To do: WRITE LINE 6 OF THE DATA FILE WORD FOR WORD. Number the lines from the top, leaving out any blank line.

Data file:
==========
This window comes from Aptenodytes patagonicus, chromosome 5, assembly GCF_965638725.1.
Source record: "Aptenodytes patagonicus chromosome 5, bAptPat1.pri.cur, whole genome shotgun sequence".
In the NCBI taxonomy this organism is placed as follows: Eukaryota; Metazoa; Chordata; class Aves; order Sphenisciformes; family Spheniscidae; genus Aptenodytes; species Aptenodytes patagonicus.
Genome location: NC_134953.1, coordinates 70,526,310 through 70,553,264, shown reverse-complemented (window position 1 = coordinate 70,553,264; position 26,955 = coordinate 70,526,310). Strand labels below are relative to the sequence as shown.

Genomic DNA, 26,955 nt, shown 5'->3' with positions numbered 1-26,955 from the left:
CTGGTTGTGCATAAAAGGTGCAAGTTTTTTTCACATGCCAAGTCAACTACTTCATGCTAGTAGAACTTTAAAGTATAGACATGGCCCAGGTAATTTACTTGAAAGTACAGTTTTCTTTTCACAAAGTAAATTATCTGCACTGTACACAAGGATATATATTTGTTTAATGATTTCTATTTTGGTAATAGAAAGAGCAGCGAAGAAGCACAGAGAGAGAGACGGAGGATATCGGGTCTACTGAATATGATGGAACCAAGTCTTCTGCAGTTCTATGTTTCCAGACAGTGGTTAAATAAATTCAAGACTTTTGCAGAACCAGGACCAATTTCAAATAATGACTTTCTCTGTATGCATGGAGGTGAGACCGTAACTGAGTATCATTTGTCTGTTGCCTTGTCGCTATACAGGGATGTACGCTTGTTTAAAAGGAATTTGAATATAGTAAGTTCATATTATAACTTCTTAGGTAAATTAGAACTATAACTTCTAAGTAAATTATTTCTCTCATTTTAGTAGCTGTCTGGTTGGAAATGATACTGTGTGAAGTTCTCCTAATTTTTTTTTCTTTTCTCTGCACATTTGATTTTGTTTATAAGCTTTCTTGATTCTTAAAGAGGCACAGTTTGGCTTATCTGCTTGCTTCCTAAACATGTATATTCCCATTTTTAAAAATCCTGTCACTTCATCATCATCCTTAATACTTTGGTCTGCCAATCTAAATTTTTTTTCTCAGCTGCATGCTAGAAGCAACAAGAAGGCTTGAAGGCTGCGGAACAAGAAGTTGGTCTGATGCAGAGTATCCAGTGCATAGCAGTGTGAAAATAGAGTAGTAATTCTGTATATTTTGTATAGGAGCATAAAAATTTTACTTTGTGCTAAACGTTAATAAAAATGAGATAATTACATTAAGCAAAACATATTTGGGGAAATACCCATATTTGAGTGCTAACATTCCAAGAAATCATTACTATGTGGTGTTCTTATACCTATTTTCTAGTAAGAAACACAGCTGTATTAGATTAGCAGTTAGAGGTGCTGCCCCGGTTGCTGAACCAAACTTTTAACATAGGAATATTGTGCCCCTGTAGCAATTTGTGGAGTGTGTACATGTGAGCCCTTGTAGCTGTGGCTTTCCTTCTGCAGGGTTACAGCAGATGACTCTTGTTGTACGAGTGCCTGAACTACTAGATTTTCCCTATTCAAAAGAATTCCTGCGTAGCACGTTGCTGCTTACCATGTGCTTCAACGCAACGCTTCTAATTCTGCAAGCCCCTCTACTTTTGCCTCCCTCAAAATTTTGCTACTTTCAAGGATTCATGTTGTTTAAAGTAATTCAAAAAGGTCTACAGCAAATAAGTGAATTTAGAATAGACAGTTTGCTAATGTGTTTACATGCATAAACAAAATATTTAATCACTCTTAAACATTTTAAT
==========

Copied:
CTGGTTGTGCATAAAAGGTGCAAGTTTTTTTCACATGCCAAGTCAACTACTTCATGCTAGTAGAACTTTAAAGTATAGACATGGCCCAGGTAATTTACTTGAAAGTACAGTTTTCTTTTCACAAAGTAAATTATCTGCACTGTACACAAGGATATATATTTGTTTAATGATTTCTATTTTGGTAATAGAAAGAGCAGCGAAGAAGCACAGAGAGAGAGACGGAGGATATCGGGTCTACTGAATATGATGGAACCAAGTCTTCTGCAGTTCTATGTTTCCAGACAGTGGTTAAATAAATTCAAGACTTTTGCAGAACCAGGACCAATTTCAAATAATGACTTTCTCTGTATGCATGGAGGTGAGACCGTAACTGAGTATCATTTGTCTGTTGCCTTGTCGCTATACAGGGATGTACGCTTGTTTAAAAGGAATTTGAATATAGTAAGTTCATATTATAACTTCTTAGGTAAATTAGAACTATAACTTCTAAGTAAATTATTTCTCTCATTTTAGTAGCTGTCTGGTTGGAAATGATACTGTGTGAAGTTCTCCTAATTTTTTTTTCTTTTCTCTGCACATTTGATTTTGTTTATAAGCTTTCTTGATTCTTAAAGAGGCACAGTTTGGCTTATCTGCTTGCTTCCTAAACATGTATATTCCCATTTTTAAAAATCCTGTCACTTCATCATCATCCTTAATACTTTGGTCTGCCAATCTAAATTTTTTTTCTCAGCTGCATGCTAGAAGCAACAAGAAGGCTTGAAGGCTGCGGAACAAGAAGTTGGTCTGATGCAGAGTATCCAGTGCATAGCAGTGTGAAAATAGAGTAGTAATTCTGTATATTTTGTATAGGAGCATAAAAATTTTACTTTGTGCTAAACGTTAATAAAAATGAGATAATTACATTAAGCAAAACATATTTGGGGAAATACCCATATTTGAGTGCTAACATTCCAAGAAATCATTACTATGTGGTGTTCTTATACCTATTTTCTAGTAAGAAACACAGCTGTATTAGATTAGCAGTTAGAGGTGCTGCCCCGGTTGCTGAACCAAACTTTTAACATAGGAATATTGTGCCCCTGTAGCAATTTGTGGAGTGTGTACATGTGAGCCCTTGTAGCTGTGGCTTTCCTTCTGCAGGGTTACAGCAGATGACTCTTGTTGTACGAGTGCCTGAACTACTAGATTTTCCCTATTCAAAAGAATTCCTGCGTAGCACGTTGCTGCTTACCATGTGCTTCAACGCAACGCTTCTAATTCTGCAAGCCCCTCTACTTTTGCCTCCCTCAAAATTTTGCTACTTTCAAGGATTCATGTTGTTTAAAGTAATTCAAAAAGGTCTACAGCAAATAAGTGAATTTAGAATAGACAGTTTGCTAATGTGTTTACATGCATAAACAAAATATTTAATCACTCTTAAACATTTTAAT